91viable choice in the first place. Because Android doesn't have a /tmp,
92nor does it allow executables in the sdcard, we need to find somewhere in
93the device for Configure to put some files in, as well as for the tests
94to run in. If your device is rooted, then you're good. Try running these:
95
96 $ export TARGETDIR=/mnt/asec/perl
97 $ adb -s $DEVICE shell "echo sh -c '\"mkdir $TARGETDIR\"' | su --"
98
99Which will create the directory we need, and you can move on to the next
100step. /mnt/asec is mounted as a tmpfs in Android, but it's only
101accessible to root.
102
103If your device is not rooted, you may still be in luck. Try running this:
104
105 $ export TARGETDIR=/data/local/tmp/perl
106 $ adb -s $DEVICE shell "mkdir $TARGETDIR"
107
108If the command works, you can move to the next step, but beware:
109B<You'll have to remove the directory from the device once you are done!
110Unlike /mnt/asec, /data/local/tmp may not get automatically garbage
111collected once you shut off the phone>.
112
113If neither of those work, then you can't use adb to cross-compile to your
114device. Either try rooting it, or go for the ssh route.
115
116=head3 ssh
117
118To use ssh, you'll need to install and run a sshd app and set it up
119properly. There are several paid and free apps that do this rather
120easily, so you should be able to spot one easily.
121Remember that Perl requires a passwordless connection, so set up a
122public key.
123
124Note that several apps spew crap to stderr every time you
125connect, which can throw off Configure. You may need to monkeypatch
126the part of Configure that creates 'run-ssh' to have it discard stderr.
127
128Since you're using ssh, you'll have to pass some extra arguments to
129Configure: -Dtargetrun=ssh -Dtargethost=$TARGETHOST -Dtargetuser=$TARGETUSER -Dtargetport=$TARGETPORT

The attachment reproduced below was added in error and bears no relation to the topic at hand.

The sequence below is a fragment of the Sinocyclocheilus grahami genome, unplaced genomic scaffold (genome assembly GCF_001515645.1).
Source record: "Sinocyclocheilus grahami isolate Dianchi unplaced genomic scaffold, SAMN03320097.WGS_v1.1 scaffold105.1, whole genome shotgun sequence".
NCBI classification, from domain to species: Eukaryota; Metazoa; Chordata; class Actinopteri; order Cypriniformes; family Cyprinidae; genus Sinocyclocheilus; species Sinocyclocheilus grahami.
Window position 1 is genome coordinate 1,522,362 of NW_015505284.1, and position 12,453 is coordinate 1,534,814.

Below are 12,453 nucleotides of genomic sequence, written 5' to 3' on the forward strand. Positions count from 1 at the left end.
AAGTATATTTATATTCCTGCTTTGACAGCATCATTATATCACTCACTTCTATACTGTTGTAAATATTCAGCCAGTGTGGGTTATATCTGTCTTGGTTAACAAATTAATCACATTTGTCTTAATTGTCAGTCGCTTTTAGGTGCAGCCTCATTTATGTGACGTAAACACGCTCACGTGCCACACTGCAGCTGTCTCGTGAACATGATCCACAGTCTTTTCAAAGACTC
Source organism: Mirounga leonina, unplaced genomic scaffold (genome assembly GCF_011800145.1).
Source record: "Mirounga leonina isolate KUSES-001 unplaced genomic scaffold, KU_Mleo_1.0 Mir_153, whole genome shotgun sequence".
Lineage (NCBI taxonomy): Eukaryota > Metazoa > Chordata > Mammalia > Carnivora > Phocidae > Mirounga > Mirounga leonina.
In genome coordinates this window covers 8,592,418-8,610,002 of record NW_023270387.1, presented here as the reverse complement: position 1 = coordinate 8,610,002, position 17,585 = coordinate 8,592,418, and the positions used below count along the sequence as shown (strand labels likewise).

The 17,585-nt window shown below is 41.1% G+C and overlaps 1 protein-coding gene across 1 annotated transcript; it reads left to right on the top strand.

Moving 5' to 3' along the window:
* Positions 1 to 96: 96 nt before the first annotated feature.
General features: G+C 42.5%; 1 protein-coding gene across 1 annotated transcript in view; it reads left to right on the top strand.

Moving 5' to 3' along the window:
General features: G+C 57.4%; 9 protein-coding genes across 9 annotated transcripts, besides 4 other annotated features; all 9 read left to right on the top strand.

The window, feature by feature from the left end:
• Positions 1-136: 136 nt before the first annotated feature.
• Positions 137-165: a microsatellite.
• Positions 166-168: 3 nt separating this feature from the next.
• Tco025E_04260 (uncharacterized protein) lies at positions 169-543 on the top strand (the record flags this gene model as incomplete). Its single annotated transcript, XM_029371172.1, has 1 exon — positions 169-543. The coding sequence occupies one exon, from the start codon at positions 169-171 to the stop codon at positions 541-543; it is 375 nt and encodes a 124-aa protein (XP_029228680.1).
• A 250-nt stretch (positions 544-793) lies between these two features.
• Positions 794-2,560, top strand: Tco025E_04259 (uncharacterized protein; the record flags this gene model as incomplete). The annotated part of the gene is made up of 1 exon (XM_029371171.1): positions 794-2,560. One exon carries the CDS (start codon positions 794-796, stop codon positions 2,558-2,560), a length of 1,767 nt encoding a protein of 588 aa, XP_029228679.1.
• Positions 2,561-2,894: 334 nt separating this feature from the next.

130
131=head2 Configure and beyond
132
133With all of the previous done, you're now ready to call Configure.
134
135If using adb, a "basic" Configure line will look like this:
136
137$ ./Configure -des -Dusedevel -Dusecrosscompile -Dtargetrun=adb \
138 -Dcc=$TARGETARCH-gcc \
139 -Dsysroot=$SYSROOT \
140 -Dtargetdir=$TARGETDIR \
141 -Dtargethost=$DEVICE
142
143If using ssh, it's not too different -- we just change targetrun to ssh,
144and pass in targetuser and targetport. It ends up looking like this:
145
146$ ./Configure -des -Dusedevel -Dusecrosscompile -Dtargetrun=ssh \
147 -Dcc=$TARGETARCH-gcc \
148 -Dsysroot=$SYSROOT \
149 -Dtargetdir=$TARGETDIR \
150 -Dtargethost="$TARGETHOST" \
151 -Dtargetuser=$TARGETUSER \
152 -Dtargetport=$TARGETPORT
153
154Now you're ready to run make and make test!
155
156As a final word of warning, if you're using adb, make test may appear to
157hang; this is because it doesn't output anything until it finishes
158running all tests. You can check its progress by logging into the
159device, moving to $TARGETDIR, and looking at the file output.stdout.
160
161=head3 Notes
162
163=over
164
165=item *
166
167If you are targetting x86 Android, you will have to change $TARGETARCH-gcc
168to i686-linux-android-gcc.
169
170=item *
171
172On some older low-end devices -- think early 2.2 era -- some tests,
173particularly t/re/uniprops, may crash the phone, causing it to turn
174itself off once, and then back on again.
175
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176=back
177
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178=head1 Native Builds
179
180While Google doesn't provide a native toolchain for Android,
181you can still get one from the Play Store; for example, there's the CCTools
182app which you can get for free.
183Keep in mind that you want a full
184toolchain; some apps tend to default to installing only a barebones
185version without some important utilities, like ar or nm.
186
187Once you have the toolchain set up properly, the only
188remaining hurdle is actually locating where in the device it was installed
189in. For example, CCTools installs its toolchain in
190/data/data/com.pdaxrom.cctools/root/cctools. With the path in hand,
191compiling perl is little more than:
192
193 export SYSROOT=<location of the native toolchain>
194 export LD_LIBRARY_PATH="$SYSROOT/lib:`pwd`:`pwd`/lib:`pwd`/lib/auto:$LD_LIBRARY_PATH"
195 sh Configure -des -Dsysroot=$SYSROOT -Alibpth="/system/lib /vendor/lib"
196
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197=head1 AUTHOR
198
199Brian Fraser <fraserbn@gmail.com>
200
201=cut